Thayer Street, #283, 281, 279, & 279 1/2

also known as Sushi Express, Hole in the Wall Sandwich Shop, Tom’s Tracks, Shades Plus, Army Navy Store

Another erosion of the neighborhood fabric, moving from wood-built houses to slick “modern concept” commercial structures

About this Property

#Reason for Demolition

It’s easy to propose and be granted a demolition permit now that this important commercial corridor in the College Hill Historic District has been gutted. In 10 years, four blocks along Thayer Street, Cushing to Angell, have seen the loss or conversion beyond recognition of twenty-five structures. We have written previously about the ongoing demolitions in this neighborhood, and to recap:

But let’s address the current heartache, and the demise of one of the few remaining wood-frame houses on this commercial section of Thayer Street, and some of the oldest. 281 Thayer Street, known best as the home of Tom’s Tracks and Shades Plus amongst a certain generation, was built as early as 1875. It and its neighbor to the rear of the plat have been part of the streetscape for the last 120 years.

The former Army Navy building at 279 was built between 1920 and 1951, while the tiny Sushi Express building at 283 was squeezed between its neighbors sometime in the 1970s (we think). The building at 279 was also known as The Garage for some time before the Army Navy Store moved in.

The demolition of so many other properties in this section of the district made it much easier to propose and be granted a demolition permit for these remaining structures. That they were probably in a state of deferred maintenance made it even easier.

#Current Events

A proposal by Michael Boutros and his development company Two Cousins came before the Providence City Plan Commission in May of 2022. Mr. Boutros is also owner of the adjacent commercial block with current tenants Chinatown and Mighty Mike’s Pizza.1 The proposal included a new four story apartment building with ground floor retail (PDF plans) on the site, using all of the available land. After a few rounds of design review changes, the plan was approved. As far as we know, while the meetings were public, there was little neighborhood input on the plans.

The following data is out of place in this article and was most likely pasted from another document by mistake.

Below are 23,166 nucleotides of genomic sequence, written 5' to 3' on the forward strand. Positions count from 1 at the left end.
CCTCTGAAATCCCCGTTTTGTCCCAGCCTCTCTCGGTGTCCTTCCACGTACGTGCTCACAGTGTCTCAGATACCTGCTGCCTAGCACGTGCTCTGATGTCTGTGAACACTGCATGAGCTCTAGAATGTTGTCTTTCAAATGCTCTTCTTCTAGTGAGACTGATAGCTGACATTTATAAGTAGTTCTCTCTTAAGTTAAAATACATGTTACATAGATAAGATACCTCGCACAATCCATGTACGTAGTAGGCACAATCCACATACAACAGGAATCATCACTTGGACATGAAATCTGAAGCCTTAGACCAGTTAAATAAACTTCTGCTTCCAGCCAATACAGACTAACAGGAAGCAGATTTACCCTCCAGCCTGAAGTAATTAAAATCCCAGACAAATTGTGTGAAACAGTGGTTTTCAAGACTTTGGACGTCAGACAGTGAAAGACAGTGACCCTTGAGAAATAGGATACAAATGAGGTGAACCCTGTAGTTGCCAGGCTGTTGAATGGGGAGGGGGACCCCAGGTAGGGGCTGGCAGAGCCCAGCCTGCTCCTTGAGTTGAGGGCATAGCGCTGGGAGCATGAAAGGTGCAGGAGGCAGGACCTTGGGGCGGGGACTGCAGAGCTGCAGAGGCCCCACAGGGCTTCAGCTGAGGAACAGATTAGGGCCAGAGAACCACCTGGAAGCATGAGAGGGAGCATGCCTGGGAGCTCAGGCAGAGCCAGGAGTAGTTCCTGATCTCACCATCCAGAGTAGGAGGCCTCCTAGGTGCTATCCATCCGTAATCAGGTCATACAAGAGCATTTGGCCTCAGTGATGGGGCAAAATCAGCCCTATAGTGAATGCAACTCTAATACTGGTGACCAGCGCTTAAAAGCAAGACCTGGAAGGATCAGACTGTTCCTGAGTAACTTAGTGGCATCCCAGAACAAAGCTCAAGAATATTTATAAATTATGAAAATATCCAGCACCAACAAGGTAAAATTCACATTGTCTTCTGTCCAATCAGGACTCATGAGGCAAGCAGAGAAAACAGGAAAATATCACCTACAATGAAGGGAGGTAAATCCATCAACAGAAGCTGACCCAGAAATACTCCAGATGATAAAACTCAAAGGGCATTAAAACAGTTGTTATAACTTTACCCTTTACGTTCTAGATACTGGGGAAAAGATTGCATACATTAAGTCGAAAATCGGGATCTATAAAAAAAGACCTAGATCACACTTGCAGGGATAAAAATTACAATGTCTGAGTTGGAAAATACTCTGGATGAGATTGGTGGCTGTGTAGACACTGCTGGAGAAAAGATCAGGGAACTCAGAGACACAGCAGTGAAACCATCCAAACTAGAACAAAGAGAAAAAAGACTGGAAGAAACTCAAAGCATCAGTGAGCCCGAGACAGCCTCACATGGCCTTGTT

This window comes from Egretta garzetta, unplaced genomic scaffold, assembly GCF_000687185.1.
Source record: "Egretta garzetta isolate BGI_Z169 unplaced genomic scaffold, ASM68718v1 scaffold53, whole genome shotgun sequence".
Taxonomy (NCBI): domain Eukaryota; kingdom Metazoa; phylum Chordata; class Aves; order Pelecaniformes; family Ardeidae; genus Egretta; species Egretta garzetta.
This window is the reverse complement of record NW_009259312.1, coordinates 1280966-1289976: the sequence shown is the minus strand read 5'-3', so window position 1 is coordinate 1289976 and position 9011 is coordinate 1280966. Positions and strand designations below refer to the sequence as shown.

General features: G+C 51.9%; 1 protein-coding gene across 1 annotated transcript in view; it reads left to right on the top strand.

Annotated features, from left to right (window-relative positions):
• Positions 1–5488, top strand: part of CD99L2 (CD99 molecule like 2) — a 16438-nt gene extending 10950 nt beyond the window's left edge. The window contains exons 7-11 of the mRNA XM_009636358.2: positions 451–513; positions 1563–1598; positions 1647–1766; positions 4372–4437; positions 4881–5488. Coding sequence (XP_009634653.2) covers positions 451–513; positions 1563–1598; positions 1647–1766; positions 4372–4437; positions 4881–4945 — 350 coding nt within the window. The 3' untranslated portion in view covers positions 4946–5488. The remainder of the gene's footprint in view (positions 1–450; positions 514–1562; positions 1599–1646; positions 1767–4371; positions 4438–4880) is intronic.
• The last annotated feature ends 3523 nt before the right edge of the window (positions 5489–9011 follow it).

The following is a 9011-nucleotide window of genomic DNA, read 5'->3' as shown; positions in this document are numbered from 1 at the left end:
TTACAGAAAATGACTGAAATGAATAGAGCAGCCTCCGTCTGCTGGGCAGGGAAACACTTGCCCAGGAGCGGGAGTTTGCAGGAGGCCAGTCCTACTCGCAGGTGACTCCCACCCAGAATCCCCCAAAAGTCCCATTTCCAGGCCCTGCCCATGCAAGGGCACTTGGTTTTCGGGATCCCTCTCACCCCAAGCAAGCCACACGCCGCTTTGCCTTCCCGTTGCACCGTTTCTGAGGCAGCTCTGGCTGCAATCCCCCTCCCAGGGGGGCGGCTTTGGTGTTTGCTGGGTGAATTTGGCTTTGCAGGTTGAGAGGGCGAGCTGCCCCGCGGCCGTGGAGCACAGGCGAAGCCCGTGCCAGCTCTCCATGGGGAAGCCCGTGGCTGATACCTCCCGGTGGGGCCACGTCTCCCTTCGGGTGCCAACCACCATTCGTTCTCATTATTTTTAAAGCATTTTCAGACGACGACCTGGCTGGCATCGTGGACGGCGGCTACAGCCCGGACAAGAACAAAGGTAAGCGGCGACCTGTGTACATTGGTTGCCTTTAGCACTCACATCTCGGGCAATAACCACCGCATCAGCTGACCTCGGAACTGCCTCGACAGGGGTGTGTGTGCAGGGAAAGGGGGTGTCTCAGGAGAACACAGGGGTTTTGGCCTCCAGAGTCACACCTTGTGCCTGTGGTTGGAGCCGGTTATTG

Paul Boutros (the other cousin, presumably) and Two Cousins is the developer for the building to replace 235 Meeting Street, also a four-story apartment building with ground-floor retail.


These two houses were some of the oldest surviving structures on this commercial portion of the street (the oldest being 307 Thayer and 223 Thayer). The house at the street front and a similar 2-1/2 story house at the rear of the property is present on a 1908 map. They remain in the same configuration on all Sanborn maps from 1920 to 1956 that we have access to.

The commercial block was constructed between 1921 and 1951. What became “The Garage” and then the Army Navy Store is an independent structure with an independent party wall, labelled with postal address 279. The house behind was labelled 279 1/2 after its construction.

From the College Hill Historic District nomination form, Edward F. Sanderson & Keith N. Morgan, January 1976

281 Thayer Street, 1875-95. 2-1/2 stories; end gable; shingle; 2-family house converted to commercial use; greatly altered; storefront on 1st and in basement; recent Colonial Revival door frame on 1st floor door; iron railings; fish scale shingles in gable end.

  1. Rasquinha, Rhea. “Turnover on Thayer: many closures, some new developments.” Brown Daily Herald, September 8, 2022. Accessed October 25, 2022 from